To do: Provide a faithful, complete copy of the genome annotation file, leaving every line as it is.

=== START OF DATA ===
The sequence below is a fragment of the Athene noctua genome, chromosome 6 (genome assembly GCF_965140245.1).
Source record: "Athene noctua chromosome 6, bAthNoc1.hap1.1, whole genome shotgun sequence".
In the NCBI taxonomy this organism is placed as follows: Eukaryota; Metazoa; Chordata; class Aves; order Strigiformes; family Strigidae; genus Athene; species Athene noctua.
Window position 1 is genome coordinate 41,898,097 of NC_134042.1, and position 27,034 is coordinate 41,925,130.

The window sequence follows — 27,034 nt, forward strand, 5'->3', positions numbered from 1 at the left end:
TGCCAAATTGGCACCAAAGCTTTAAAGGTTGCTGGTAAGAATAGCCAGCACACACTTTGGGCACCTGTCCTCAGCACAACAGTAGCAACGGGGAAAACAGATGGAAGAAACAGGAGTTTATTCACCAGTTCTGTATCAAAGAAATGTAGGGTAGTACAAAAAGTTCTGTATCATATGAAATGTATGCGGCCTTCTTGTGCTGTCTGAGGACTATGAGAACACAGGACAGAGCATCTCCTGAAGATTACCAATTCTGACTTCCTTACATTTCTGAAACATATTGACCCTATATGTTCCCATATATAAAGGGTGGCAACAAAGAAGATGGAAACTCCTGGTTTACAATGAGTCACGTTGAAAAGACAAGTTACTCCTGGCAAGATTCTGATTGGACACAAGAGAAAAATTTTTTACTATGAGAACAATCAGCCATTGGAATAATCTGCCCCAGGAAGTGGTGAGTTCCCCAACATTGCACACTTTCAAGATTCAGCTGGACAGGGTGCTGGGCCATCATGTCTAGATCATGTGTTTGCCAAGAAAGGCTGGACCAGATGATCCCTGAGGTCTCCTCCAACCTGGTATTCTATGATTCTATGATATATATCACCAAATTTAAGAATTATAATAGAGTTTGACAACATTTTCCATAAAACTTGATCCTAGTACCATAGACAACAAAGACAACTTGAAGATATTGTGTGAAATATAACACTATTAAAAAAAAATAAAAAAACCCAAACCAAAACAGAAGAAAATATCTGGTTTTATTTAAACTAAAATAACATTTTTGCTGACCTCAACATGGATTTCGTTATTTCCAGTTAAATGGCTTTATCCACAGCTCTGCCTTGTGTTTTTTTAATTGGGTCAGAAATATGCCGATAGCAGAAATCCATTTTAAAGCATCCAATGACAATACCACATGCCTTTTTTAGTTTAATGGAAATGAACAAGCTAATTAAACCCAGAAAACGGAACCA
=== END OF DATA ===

The sequence below is a fragment of the Athene noctua genome, chromosome 6 (genome assembly GCF_965140245.1).
Source record: "Athene noctua chromosome 6, bAthNoc1.hap1.1, whole genome shotgun sequence".
In the NCBI taxonomy this organism is placed as follows: Eukaryota; Metazoa; Chordata; class Aves; order Strigiformes; family Strigidae; genus Athene; species Athene noctua.
Window position 1 is genome coordinate 41,898,097 of NC_134042.1, and position 27,034 is coordinate 41,925,130.

The window sequence follows — 27,034 nt, forward strand, 5'->3', positions numbered from 1 at the left end:
TGCCAAATTGGCACCAAAGCTTTAAAGGTTGCTGGTAAGAATAGCCAGCACACACTTTGGGCACCTGTCCTCAGCACAACAGTAGCAACGGGGAAAACAGATGGAAGAAACAGGAGTTTATTCACCAGTTCTGTATCAAAGAAATGTAGGGTAGTACAAAAAGTTCTGTATCATATGAAATGTATGCGGCCTTCTTGTGCTGTCTGAGGACTATGAGAACACAGGACAGAGCATCTCCTGAAGATTACCAATTCTGACTTCCTTACATTTCTGAAACATATTGACCCTATATGTTCCCATATATAAAGGGTGGCAACAAAGAAGATGGAAACTCCTGGTTTACAATGAGTCACGTTGAAAAGACAAGTTACTCCTGGCAAGATTCTGATTGGACACAAGAGAAAAATTTTTTACTATGAGAACAATCAGCCATTGGAATAATCTGCCCCAGGAAGTGGTGAGTTCCCCAACATTGCACACTTTCAAGATTCAGCTGGACAGGGTGCTGGGCCATCATGTCTAGATCATGTGTTTGCCAAGAAAGGCTGGACCAGATGATCCCTGAGGTCTCCTCCAACCTGGTATTCTATGATTCTATGATATATATCACCAAATTTAAGAATTATAATAGAGTTTGACAACATTTTCCATAAAACTTGATCCTAGTACCATAGACAACAAAGACAACTTGAAGATATTGTGTGAAATATAACACTATTAAAAAAAAATAAAAAAACCCAAACCAAAACAGAAGAAAATATCTGGTTTTATTTAAACTAAAATAACATTTTTGCTGACCTCAACATGGATTTCGTTATTTCCAGTTAAATGGCTTTATCCACAGCTCTGCCTTGTGTTTTTTTAATTGGGTCAGAAATATGCCGATAGCAGAAATCCATTTTAAAGCATCCAATGACAATACCACATGCCTTTTTTAGTTTAATGGAAATGAACAAGCTAATTAAACCCAGAAAACGGAACCA